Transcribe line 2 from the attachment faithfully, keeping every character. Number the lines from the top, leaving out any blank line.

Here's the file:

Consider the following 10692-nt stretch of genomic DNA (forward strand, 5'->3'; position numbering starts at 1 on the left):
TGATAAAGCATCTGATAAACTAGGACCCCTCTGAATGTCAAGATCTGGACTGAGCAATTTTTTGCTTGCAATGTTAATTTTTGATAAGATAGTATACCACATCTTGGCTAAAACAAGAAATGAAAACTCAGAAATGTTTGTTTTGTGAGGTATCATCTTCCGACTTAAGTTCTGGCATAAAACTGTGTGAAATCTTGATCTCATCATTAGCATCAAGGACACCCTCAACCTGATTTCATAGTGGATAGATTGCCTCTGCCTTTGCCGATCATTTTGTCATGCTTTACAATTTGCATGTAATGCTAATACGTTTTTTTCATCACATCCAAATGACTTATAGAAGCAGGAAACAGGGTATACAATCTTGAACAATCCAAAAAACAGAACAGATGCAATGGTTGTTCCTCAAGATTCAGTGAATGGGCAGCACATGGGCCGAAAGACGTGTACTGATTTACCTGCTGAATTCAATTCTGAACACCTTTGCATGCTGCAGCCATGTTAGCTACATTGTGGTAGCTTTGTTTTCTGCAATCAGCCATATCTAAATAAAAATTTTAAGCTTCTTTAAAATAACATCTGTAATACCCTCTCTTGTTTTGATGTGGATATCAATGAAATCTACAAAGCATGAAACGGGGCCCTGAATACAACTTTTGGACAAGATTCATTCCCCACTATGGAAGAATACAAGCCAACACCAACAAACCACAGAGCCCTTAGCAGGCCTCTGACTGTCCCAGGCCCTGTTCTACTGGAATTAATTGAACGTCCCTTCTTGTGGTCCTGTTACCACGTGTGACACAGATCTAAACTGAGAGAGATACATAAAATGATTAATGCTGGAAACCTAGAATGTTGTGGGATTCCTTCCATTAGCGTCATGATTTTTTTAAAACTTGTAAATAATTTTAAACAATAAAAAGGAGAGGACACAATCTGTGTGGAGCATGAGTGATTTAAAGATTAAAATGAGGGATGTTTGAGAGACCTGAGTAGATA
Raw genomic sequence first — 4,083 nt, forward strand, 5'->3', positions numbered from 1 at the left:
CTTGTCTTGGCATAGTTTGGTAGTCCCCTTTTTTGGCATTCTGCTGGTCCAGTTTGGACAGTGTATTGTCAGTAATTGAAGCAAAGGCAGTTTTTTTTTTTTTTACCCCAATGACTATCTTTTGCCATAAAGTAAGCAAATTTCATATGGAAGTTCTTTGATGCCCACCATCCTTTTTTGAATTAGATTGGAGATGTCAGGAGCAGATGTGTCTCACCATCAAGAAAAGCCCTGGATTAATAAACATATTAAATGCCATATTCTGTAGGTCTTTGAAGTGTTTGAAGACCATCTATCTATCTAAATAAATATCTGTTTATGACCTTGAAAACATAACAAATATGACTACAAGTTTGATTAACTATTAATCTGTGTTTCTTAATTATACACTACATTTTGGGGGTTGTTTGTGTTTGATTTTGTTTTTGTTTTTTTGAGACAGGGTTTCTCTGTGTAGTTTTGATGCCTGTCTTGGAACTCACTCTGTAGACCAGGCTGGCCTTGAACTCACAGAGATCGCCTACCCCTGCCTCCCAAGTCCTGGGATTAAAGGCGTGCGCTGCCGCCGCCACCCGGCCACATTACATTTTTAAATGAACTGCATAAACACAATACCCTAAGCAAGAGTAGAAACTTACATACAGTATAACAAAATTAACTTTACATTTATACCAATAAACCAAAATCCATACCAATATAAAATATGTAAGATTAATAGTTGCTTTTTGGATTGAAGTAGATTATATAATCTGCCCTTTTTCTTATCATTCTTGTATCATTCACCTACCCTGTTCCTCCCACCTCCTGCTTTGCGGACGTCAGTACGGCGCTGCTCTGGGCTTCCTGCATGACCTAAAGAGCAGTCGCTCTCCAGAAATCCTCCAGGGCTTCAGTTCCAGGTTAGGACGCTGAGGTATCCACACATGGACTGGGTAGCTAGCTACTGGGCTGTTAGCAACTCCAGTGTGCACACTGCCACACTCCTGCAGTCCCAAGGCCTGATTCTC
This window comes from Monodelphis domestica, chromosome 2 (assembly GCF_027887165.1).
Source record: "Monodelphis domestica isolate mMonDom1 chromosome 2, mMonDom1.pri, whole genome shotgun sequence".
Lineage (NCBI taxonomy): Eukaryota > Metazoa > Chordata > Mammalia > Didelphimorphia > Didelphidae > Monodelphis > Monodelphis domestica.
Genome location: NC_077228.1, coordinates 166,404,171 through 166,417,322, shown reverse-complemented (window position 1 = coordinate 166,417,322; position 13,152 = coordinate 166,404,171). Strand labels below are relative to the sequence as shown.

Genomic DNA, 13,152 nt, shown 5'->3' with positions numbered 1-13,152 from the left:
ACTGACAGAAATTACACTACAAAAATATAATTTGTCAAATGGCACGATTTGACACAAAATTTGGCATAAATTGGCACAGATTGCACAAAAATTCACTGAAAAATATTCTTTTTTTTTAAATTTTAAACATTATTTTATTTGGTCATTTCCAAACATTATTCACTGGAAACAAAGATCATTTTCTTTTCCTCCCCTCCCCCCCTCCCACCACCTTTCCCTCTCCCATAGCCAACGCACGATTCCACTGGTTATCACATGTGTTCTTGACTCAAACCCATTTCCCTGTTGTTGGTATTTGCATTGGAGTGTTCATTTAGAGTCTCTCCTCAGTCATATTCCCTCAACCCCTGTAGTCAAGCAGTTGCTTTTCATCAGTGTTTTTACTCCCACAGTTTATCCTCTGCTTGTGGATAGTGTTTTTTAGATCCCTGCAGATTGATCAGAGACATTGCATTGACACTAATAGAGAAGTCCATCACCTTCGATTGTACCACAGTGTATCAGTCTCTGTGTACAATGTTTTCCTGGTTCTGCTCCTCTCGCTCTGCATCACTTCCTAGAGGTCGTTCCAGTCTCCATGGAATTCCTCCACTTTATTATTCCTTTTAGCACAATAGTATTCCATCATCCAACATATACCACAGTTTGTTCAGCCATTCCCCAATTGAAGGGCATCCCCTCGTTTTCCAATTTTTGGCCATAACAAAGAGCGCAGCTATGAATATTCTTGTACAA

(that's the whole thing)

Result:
TGATAAAGCATCTGATAAACTAGGACCCCTCTGAATGTCAAGATCTGGACTGAGCAATTTTTTGCTTGCAATGTTAATTTTTGATAAGATAGTATACCACATCTTGGCTAAAACAAGAAATGAAAACTCAGAAATGTTTGTTTTGTGAGGTATCATCTTCCGACTTAAGTTCTGGCATAAAACTGTGTGAAATCTTGATCTCATCATTAGCATCAAGGACACCCTCAACCTGATTTCATAGTGGATAGATTGCCTCTGCCTTTGCCGATCATTTTGTCATGCTTTACAATTTGCATGTAATGCTAATACGTTTTTTTCATCACATCCAAATGACTTATAGAAGCAGGAAACAGGGTATACAATCTTGAACAATCCAAAAAACAGAACAGATGCAATGGTTGTTCCTCAAGATTCAGTGAATGGGCAGCACATGGGCCGAAAGACGTGTACTGATTTACCTGCTGAATTCAATTCTGAACACCTTTGCATGCTGCAGCCATGTTAGCTACATTGTGGTAGCTTTGTTTTCTGCAATCAGCCATATCTAAATAAAAATTTTAAGCTTCTTTAAAATAACATCTGTAATACCCTCTCTTGTTTTGATGTGGATATCAATGAAATCTACAAAGCATGAAACGGGGCCCTGAATACAACTTTTGGACAAGATTCATTCCCCACTATGGAAGAATACAAGCCAACACCAACAAACCACAGAGCCCTTAGCAGGCCTCTGACTGTCCCAGGCCCTGTTCTACTGGAATTAATTGAACGTCCCTTCTTGTGGTCCTGTTACCACGTGTGACACAGATCTAAACTGAGAGAGATACATAAAATGATTAATGCTGGAAACCTAGAATGTTGTGGGATTCCTTCCATTAGCGTCATGATTTTTTTAAAACTTGTAAATAATTTTAAACAATAAAAAGGAGAGGACACAATCTGTGTGGAGCATGAGTGATTTAAAGATTAAAATGAGGGATGTTTGAGAGACCTGAGTAGATA